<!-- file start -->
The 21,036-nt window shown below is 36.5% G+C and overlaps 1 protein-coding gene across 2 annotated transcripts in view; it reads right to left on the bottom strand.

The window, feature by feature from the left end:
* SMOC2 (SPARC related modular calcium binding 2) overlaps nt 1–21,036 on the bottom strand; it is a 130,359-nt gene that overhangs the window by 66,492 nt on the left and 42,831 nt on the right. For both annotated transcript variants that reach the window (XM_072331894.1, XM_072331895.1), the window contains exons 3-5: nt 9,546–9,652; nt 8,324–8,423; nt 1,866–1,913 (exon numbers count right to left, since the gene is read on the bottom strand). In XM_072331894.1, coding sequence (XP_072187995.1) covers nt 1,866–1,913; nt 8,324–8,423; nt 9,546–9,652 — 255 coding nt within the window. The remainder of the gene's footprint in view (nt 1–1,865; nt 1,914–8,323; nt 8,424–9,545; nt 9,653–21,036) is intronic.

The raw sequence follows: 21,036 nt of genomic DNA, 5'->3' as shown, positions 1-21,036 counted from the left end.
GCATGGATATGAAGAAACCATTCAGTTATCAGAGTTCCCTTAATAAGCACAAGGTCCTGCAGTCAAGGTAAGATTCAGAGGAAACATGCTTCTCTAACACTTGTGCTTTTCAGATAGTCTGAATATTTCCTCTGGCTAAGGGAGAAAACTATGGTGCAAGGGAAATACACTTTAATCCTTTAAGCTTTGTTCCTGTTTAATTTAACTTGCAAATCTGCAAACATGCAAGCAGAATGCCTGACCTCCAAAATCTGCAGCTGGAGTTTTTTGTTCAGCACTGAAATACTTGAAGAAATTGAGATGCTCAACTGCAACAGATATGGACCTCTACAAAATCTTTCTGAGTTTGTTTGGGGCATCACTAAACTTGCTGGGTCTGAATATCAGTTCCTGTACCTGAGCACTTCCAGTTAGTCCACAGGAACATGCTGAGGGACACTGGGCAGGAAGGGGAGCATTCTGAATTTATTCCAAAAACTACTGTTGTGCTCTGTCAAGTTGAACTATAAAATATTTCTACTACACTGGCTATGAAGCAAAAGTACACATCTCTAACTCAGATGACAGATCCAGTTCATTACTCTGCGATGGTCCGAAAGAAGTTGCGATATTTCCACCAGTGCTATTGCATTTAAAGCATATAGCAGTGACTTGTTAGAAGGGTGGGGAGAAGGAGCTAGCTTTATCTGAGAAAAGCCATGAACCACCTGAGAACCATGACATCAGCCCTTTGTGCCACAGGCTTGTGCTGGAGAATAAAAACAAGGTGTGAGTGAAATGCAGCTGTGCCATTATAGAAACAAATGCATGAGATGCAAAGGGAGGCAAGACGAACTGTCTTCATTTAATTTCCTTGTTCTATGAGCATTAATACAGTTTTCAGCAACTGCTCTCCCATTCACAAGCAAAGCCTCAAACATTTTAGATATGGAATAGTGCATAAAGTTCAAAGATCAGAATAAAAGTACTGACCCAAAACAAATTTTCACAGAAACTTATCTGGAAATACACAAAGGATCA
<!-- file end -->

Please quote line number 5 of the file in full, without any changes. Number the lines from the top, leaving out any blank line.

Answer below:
GCATGGATATGAAGAAACCATTCAGTTATCAGAGTTCCCTTAATAAGCACAAGGTCCTGCAGTCAAGGTAAGATTCAGAGGAAACATGCTTCTCTAACACTTGTGCTTTTCAGATAGTCTGAATATTTCCTCTGGCTAAGGGAGAAAACTATGGTGCAAGGGAAATACACTTTAATCCTTTAAGCTTTGTTCCTGTTTAATTTAACTTGCAAATCTGCAAACATGCAAGCAGAATGCCTGACCTCCAAAATCTGCAGCTGGAGTTTTTTGTTCAGCACTGAAATACTTGAAGAAATTGAGATGCTCAACTGCAACAGATATGGACCTCTACAAAATCTTTCTGAGTTTGTTTGGGGCATCACTAAACTTGCTGGGTCTGAATATCAGTTCCTGTACCTGAGCACTTCCAGTTAGTCCACAGGAACATGCTGAGGGACACTGGGCAGGAAGGGGAGCATTCTGAATTTATTCCAAAAACTACTGTTGTGCTCTGTCAAGTTGAACTATAAAATATTTCTACTACACTGGCTATGAAGCAAAAGTACACATCTCTAACTCAGATGACAGATCCAGTTCATTACTCTGCGATGGTCCGAAAGAAGTTGCGATATTTCCACCAGTGCTATTGCATTTAAAGCATATAGCAGTGACTTGTTAGAAGGGTGGGGAGAAGGAGCTAGCTTTATCTGAGAAAAGCCATGAACCACCTGAGAACCATGACATCAGCCCTTTGTGCCACAGGCTTGTGCTGGAGAATAAAAACAAGGTGTGAGTGAAATGCAGCTGTGCCATTATAGAAACAAATGCATGAGATGCAAAGGGAGGCAAGACGAACTGTCTTCATTTAATTTCCTTGTTCTATGAGCATTAATACAGTTTTCAGCAACTGCTCTCCCATTCACAAGCAAAGCCTCAAACATTTTAGATATGGAATAGTGCATAAAGTTCAAAGATCAGAATAAAAGTACTGACCCAAAACAAATTTTCACAGAAACTTATCTGGAAATACACAAAGGATCA